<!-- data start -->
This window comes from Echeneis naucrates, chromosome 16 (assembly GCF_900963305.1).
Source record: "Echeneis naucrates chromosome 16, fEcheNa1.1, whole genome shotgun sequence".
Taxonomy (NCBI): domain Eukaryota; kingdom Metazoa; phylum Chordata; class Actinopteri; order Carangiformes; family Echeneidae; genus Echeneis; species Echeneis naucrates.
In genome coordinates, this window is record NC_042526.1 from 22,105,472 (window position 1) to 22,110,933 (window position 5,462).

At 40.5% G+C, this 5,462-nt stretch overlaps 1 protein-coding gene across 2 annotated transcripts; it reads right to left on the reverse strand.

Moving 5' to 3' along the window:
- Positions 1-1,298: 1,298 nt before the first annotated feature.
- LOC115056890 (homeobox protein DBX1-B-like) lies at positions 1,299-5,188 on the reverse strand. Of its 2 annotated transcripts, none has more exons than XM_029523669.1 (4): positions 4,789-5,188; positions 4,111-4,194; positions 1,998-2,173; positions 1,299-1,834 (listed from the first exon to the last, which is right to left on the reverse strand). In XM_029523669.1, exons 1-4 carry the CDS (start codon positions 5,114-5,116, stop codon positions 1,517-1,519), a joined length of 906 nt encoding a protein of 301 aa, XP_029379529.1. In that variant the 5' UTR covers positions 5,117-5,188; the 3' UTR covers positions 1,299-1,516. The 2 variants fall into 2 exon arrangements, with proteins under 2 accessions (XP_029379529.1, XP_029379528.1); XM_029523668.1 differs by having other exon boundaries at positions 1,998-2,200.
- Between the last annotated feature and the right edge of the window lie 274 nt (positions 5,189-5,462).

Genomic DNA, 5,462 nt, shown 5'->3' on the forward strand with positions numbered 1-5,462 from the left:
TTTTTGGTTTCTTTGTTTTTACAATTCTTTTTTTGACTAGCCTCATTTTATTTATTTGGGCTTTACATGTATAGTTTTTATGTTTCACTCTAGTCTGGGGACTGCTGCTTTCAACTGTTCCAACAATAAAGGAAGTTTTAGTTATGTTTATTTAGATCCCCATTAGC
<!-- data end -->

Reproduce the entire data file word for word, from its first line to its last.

This window comes from Echeneis naucrates, chromosome 16 (assembly GCF_900963305.1).
Source record: "Echeneis naucrates chromosome 16, fEcheNa1.1, whole genome shotgun sequence".
Taxonomy (NCBI): domain Eukaryota; kingdom Metazoa; phylum Chordata; class Actinopteri; order Carangiformes; family Echeneidae; genus Echeneis; species Echeneis naucrates.
In genome coordinates, this window is record NC_042526.1 from 22,105,472 (window position 1) to 22,110,933 (window position 5,462).

At 40.5% G+C, this 5,462-nt stretch overlaps 1 protein-coding gene across 2 annotated transcripts; it reads right to left on the reverse strand.

Moving 5' to 3' along the window:
- Positions 1-1,298: 1,298 nt before the first annotated feature.
- LOC115056890 (homeobox protein DBX1-B-like) lies at positions 1,299-5,188 on the reverse strand. Of its 2 annotated transcripts, none has more exons than XM_029523669.1 (4): positions 4,789-5,188; positions 4,111-4,194; positions 1,998-2,173; positions 1,299-1,834 (listed from the first exon to the last, which is right to left on the reverse strand). In XM_029523669.1, exons 1-4 carry the CDS (start codon positions 5,114-5,116, stop codon positions 1,517-1,519), a joined length of 906 nt encoding a protein of 301 aa, XP_029379529.1. In that variant the 5' UTR covers positions 5,117-5,188; the 3' UTR covers positions 1,299-1,516. The 2 variants fall into 2 exon arrangements, with proteins under 2 accessions (XP_029379529.1, XP_029379528.1); XM_029523668.1 differs by having other exon boundaries at positions 1,998-2,200.
- Between the last annotated feature and the right edge of the window lie 274 nt (positions 5,189-5,462).

Genomic DNA, 5,462 nt, shown 5'->3' on the forward strand with positions numbered 1-5,462 from the left:
TTTTTGGTTTCTTTGTTTTTACAATTCTTTTTTTGACTAGCCTCATTTTATTTATTTGGGCTTTACATGTATAGTTTTTATGTTTCACTCTAGTCTGGGGACTGCTGCTTTCAACTGTTCCAACAATAAAGGAAGTTTTAGTTATGTTTATTTAGATCCCCATTAGC